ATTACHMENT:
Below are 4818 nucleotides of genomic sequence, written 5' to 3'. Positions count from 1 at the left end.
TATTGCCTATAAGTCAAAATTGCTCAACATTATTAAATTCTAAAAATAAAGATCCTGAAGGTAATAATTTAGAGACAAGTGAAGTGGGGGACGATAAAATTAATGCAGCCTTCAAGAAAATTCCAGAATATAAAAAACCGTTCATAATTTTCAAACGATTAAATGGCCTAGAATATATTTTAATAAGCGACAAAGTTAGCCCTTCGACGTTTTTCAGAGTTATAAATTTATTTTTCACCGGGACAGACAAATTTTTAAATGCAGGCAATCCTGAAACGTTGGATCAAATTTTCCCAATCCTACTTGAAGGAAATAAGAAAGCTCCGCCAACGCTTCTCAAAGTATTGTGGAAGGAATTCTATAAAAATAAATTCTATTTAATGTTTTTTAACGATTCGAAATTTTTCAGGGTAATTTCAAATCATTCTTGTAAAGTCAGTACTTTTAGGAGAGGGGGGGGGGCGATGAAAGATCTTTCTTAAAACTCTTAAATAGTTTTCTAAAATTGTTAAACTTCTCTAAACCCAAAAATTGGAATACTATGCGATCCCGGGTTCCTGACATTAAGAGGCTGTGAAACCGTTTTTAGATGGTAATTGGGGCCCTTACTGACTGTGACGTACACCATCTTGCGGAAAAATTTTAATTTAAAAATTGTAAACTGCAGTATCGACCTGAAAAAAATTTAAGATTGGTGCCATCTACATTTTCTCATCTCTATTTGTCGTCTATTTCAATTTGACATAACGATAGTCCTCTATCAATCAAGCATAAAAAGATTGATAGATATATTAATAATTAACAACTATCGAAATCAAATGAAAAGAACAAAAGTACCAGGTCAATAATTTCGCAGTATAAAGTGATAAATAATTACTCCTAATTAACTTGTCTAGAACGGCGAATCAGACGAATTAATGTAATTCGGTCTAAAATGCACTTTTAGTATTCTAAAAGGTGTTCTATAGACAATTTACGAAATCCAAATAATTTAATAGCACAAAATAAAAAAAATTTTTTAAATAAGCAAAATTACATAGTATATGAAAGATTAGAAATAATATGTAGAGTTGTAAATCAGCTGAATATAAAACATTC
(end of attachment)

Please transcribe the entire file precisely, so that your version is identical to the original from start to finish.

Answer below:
Below are 4818 nucleotides of genomic sequence, written 5' to 3'. Positions count from 1 at the left end.
TATTGCCTATAAGTCAAAATTGCTCAACATTATTAAATTCTAAAAATAAAGATCCTGAAGGTAATAATTTAGAGACAAGTGAAGTGGGGGACGATAAAATTAATGCAGCCTTCAAGAAAATTCCAGAATATAAAAAACCGTTCATAATTTTCAAACGATTAAATGGCCTAGAATATATTTTAATAAGCGACAAAGTTAGCCCTTCGACGTTTTTCAGAGTTATAAATTTATTTTTCACCGGGACAGACAAATTTTTAAATGCAGGCAATCCTGAAACGTTGGATCAAATTTTCCCAATCCTACTTGAAGGAAATAAGAAAGCTCCGCCAACGCTTCTCAAAGTATTGTGGAAGGAATTCTATAAAAATAAATTCTATTTAATGTTTTTTAACGATTCGAAATTTTTCAGGGTAATTTCAAATCATTCTTGTAAAGTCAGTACTTTTAGGAGAGGGGGGGGGGCGATGAAAGATCTTTCTTAAAACTCTTAAATAGTTTTCTAAAATTGTTAAACTTCTCTAAACCCAAAAATTGGAATACTATGCGATCCCGGGTTCCTGACATTAAGAGGCTGTGAAACCGTTTTTAGATGGTAATTGGGGCCCTTACTGACTGTGACGTACACCATCTTGCGGAAAAATTTTAATTTAAAAATTGTAAACTGCAGTATCGACCTGAAAAAAATTTAAGATTGGTGCCATCTACATTTTCTCATCTCTATTTGTCGTCTATTTCAATTTGACATAACGATAGTCCTCTATCAATCAAGCATAAAAAGATTGATAGATATATTAATAATTAACAACTATCGAAATCAAATGAAAAGAACAAAAGTACCAGGTCAATAATTTCGCAGTATAAAGTGATAAATAATTACTCCTAATTAACTTGTCTAGAACGGCGAATCAGACGAATTAATGTAATTCGGTCTAAAATGCACTTTTAGTATTCTAAAAGGTGTTCTATAGACAATTTACGAAATCCAAATAATTTAATAGCACAAAATAAAAAAAATTTTTTAAATAAGCAAAATTACATAGTATATGAAAGATTAGAAATAATATGTAGAGTTGTAAATCAGCTGAATATAAAACATTC